Structured fitness such as sports or games with clear-cut rules are a staple at many early childhood centers. But how does it differ from unstructured play, when children are allowed to choose their activities freely?
The Importance of Overall Physical Activity
Education goes beyond academics. Incorporating structured and unstructured physical activity into early childhood education is essential to:
- Developing a healthy lifestyle
- Decreasing stress and anxiety
- Improving social, cognitive, and emotional abilities
- Increasing learning and concentration
However, structured fitness has a few benefits that free play doesn’t provide.
Learning, Applying, & Playing by the Rules
Children are constantly given rules to follow: no running inside, use your words, eat your vegetables. Usually, these rules are enforced few and far between as they make social mistakes. Sports, on the other hand, give children a longer list of rules to remember over a short period of time. As a result, structured fitness teaches children concentration, discipline, and determination.
Coping with Winning & Losing
Healthy competition is a great motivator throughout a person’s life. However, if a child doesn’t learn how to deal with winning and losing at an early age, it can make life’s obstacles much more difficult to overcome. Sports teach children that losing and wining are temporary. Failure is a opportunity to improve. Winning is an accomplishment, but does not mean you have complete superiority over your opponent.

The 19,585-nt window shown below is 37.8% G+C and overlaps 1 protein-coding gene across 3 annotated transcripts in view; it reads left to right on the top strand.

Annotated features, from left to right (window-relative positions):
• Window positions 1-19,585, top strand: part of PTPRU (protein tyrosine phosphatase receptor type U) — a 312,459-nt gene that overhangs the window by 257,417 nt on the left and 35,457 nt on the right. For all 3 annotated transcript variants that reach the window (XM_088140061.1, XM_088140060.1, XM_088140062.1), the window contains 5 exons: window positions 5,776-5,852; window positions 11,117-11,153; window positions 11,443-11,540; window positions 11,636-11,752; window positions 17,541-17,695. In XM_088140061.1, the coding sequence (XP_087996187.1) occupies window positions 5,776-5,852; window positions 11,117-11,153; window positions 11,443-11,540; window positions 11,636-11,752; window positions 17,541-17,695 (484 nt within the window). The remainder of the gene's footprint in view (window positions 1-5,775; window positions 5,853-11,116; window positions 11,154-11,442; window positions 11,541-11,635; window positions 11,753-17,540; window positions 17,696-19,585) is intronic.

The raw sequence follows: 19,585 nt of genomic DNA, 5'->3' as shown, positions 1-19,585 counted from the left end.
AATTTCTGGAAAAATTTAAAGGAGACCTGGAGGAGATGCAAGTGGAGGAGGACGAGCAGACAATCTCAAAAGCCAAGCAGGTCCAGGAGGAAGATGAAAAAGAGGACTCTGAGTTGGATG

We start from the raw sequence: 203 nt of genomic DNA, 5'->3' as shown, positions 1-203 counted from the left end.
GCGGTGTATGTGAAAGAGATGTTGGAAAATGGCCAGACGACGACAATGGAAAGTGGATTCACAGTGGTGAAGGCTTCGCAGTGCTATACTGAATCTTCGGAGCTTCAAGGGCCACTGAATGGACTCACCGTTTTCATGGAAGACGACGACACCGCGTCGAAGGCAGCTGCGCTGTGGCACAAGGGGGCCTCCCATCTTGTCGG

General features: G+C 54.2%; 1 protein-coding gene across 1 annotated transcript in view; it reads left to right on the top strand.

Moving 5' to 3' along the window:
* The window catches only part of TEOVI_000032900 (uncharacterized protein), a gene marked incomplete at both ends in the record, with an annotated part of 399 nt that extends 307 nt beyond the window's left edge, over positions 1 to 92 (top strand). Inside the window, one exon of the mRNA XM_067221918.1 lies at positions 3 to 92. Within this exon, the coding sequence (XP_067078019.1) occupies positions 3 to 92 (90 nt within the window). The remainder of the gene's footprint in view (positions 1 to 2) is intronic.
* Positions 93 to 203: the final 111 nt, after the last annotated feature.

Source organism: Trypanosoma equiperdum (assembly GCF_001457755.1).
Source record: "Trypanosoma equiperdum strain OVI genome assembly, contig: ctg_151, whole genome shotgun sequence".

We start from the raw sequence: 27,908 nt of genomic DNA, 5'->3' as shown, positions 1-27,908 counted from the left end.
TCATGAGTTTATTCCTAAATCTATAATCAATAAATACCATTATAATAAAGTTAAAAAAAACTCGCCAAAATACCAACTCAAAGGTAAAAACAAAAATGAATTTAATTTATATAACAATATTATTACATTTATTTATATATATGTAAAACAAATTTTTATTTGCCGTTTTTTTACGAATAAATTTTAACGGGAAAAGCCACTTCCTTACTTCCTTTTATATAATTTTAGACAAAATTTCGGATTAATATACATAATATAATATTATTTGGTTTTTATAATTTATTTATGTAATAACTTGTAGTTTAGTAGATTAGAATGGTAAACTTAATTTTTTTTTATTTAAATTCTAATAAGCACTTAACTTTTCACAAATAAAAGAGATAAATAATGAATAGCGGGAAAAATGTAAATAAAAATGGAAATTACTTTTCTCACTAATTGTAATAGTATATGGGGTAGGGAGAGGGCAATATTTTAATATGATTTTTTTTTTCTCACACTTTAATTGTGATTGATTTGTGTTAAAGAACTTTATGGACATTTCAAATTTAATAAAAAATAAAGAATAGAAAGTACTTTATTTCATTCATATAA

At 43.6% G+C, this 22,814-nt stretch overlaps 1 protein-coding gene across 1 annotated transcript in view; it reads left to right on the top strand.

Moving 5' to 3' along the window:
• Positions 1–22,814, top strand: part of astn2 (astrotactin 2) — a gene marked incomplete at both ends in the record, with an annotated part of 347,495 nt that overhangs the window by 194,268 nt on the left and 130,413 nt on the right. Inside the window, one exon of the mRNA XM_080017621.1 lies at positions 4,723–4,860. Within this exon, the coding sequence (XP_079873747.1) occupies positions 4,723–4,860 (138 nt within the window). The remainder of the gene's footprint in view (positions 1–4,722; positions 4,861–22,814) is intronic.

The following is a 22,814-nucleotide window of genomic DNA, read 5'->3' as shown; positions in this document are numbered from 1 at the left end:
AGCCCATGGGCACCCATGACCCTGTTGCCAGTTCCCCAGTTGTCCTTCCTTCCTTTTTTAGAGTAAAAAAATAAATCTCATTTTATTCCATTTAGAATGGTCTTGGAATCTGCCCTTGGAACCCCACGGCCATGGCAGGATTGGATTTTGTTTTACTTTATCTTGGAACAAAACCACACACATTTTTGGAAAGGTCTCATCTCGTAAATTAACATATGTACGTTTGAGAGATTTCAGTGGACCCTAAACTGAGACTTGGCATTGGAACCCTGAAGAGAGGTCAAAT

Sports as a Social Tool
Structured fitness builds a sense of community, regardless of age. Teams may be made up of other children with different:
- Socio-economic classes
Since people from vastly different backgrounds play the same sport, it teaches tolerance through finding a common ground.
Good vs. Evil: Expanding a Child’s Sense of Morality
While your team must work together, the opposing team is not “bad.” Many children have a storybook morality of good vs. evil. Sports teaches children that just because someone is your opponent—whether because they’re on the opposite team or because they disagree with you—does not mean that they are bad people. In fact, your best friend may be on the other team. As a result, structured fitness improves a child’s ability to deal with conflict.
How Young is Too Young?
Obviously, early childhood centers have children whose motor skills are not developed enough to play an organized sport. While age is not a hard-and-fast indicator of when your child should start participating in structured fitness (see our article on Ages vs. Stages), a general guideline is around 2-3 years old. That said, traditional sports should be simplified to accommodate a child’s physical and mental abilities.